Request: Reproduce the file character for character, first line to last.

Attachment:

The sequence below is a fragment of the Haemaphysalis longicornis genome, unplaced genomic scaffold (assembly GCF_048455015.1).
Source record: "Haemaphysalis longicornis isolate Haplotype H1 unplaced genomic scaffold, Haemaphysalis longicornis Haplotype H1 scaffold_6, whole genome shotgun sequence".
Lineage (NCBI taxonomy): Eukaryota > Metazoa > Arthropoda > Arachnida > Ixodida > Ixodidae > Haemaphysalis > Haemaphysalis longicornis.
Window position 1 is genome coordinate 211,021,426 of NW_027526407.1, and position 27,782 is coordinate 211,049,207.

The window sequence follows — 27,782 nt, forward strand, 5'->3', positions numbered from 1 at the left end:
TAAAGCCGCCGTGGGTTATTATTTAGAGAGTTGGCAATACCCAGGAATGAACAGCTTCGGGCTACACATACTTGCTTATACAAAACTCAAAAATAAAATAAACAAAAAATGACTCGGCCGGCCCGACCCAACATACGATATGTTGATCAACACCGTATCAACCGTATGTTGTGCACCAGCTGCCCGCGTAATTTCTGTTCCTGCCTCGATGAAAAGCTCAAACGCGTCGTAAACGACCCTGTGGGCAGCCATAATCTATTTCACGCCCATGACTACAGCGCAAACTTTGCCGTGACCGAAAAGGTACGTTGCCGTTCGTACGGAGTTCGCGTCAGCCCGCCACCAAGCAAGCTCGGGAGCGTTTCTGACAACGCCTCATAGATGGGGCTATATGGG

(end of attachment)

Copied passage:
The sequence below is a fragment of the Haemaphysalis longicornis genome, unplaced genomic scaffold (assembly GCF_048455015.1).
Source record: "Haemaphysalis longicornis isolate Haplotype H1 unplaced genomic scaffold, Haemaphysalis longicornis Haplotype H1 scaffold_6, whole genome shotgun sequence".
Lineage (NCBI taxonomy): Eukaryota > Metazoa > Arthropoda > Arachnida > Ixodida > Ixodidae > Haemaphysalis > Haemaphysalis longicornis.
Window position 1 is genome coordinate 211,021,426 of NW_027526407.1, and position 27,782 is coordinate 211,049,207.

The window sequence follows — 27,782 nt, forward strand, 5'->3', positions numbered from 1 at the left end:
TAAAGCCGCCGTGGGTTATTATTTAGAGAGTTGGCAATACCCAGGAATGAACAGCTTCGGGCTACACATACTTGCTTATACAAAACTCAAAAATAAAATAAACAAAAAATGACTCGGCCGGCCCGACCCAACATACGATATGTTGATCAACACCGTATCAACCGTATGTTGTGCACCAGCTGCCCGCGTAATTTCTGTTCCTGCCTCGATGAAAAGCTCAAACGCGTCGTAAACGACCCTGTGGGCAGCCATAATCTATTTCACGCCCATGACTACAGCGCAAACTTTGCCGTGACCGAAAAGGTACGTTGCCGTTCGTACGGAGTTCGCGTCAGCCCGCCACCAAGCAAGCTCGGGAGCGTTTCTGACAACGCCTCATAGATGGGGCTATATGGG